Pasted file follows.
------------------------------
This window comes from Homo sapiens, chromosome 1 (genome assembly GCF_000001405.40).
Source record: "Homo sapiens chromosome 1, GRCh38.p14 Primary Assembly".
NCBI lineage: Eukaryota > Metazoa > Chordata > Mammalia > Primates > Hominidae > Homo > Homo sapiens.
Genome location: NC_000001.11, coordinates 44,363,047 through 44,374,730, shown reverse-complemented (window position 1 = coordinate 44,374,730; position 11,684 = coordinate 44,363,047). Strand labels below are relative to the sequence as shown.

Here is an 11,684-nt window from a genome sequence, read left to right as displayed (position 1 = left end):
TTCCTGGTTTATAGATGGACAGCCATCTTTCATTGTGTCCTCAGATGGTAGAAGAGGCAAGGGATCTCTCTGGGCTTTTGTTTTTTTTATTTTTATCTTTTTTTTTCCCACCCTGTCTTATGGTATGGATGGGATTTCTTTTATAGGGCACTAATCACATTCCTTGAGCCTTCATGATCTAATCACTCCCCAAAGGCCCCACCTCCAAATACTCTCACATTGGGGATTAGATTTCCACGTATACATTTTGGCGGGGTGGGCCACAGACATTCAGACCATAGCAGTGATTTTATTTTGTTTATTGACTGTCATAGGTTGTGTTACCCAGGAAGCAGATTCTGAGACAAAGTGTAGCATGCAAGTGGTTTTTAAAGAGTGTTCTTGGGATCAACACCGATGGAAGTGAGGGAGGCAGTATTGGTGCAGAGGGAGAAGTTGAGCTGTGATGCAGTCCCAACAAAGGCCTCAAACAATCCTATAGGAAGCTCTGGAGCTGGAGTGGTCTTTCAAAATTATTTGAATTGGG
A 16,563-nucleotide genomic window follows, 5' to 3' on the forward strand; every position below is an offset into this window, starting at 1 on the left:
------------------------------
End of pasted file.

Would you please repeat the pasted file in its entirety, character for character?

This window comes from Homo sapiens, chromosome 1 (genome assembly GCF_000001405.40).
Source record: "Homo sapiens chromosome 1, GRCh38.p14 Primary Assembly".
NCBI lineage: Eukaryota > Metazoa > Chordata > Mammalia > Primates > Hominidae > Homo > Homo sapiens.
Genome location: NC_000001.11, coordinates 44,363,047 through 44,374,730, shown reverse-complemented (window position 1 = coordinate 44,374,730; position 11,684 = coordinate 44,363,047). Strand labels below are relative to the sequence as shown.

Here is an 11,684-nt window from a genome sequence, read left to right as displayed (position 1 = left end):
TTCCTGGTTTATAGATGGACAGCCATCTTTCATTGTGTCCTCAGATGGTAGAAGAGGCAAGGGATCTCTCTGGGCTTTTGTTTTTTTTATTTTTATCTTTTTTTTTCCCACCCTGTCTTATGGTATGGATGGGATTTCTTTTATAGGGCACTAATCACATTCCTTGAGCCTTCATGATCTAATCACTCCCCAAAGGCCCCACCTCCAAATACTCTCACATTGGGGATTAGATTTCCACGTATACATTTTGGCGGGGTGGGCCACAGACATTCAGACCATAGCAGTGATTTTATTTTGTTTATTGACTGTCATAGGTTGTGTTACCCAGGAAGCAGATTCTGAGACAAAGTGTAGCATGCAAGTGGTTTTTAAAGAGTGTTCTTGGGATCAACACCGATGGAAGTGAGGGAGGCAGTATTGGTGCAGAGGGAGAAGTTGAGCTGTGATGCAGTCCCAACAAAGGCCTCAAACAATCCTATAGGAAGCTCTGGAGCTGGAGTGGTCTTTCAAAATTATTTGAATTGGG
A 16,563-nucleotide genomic window follows, 5' to 3' on the forward strand; every position below is an offset into this window, starting at 1 on the left: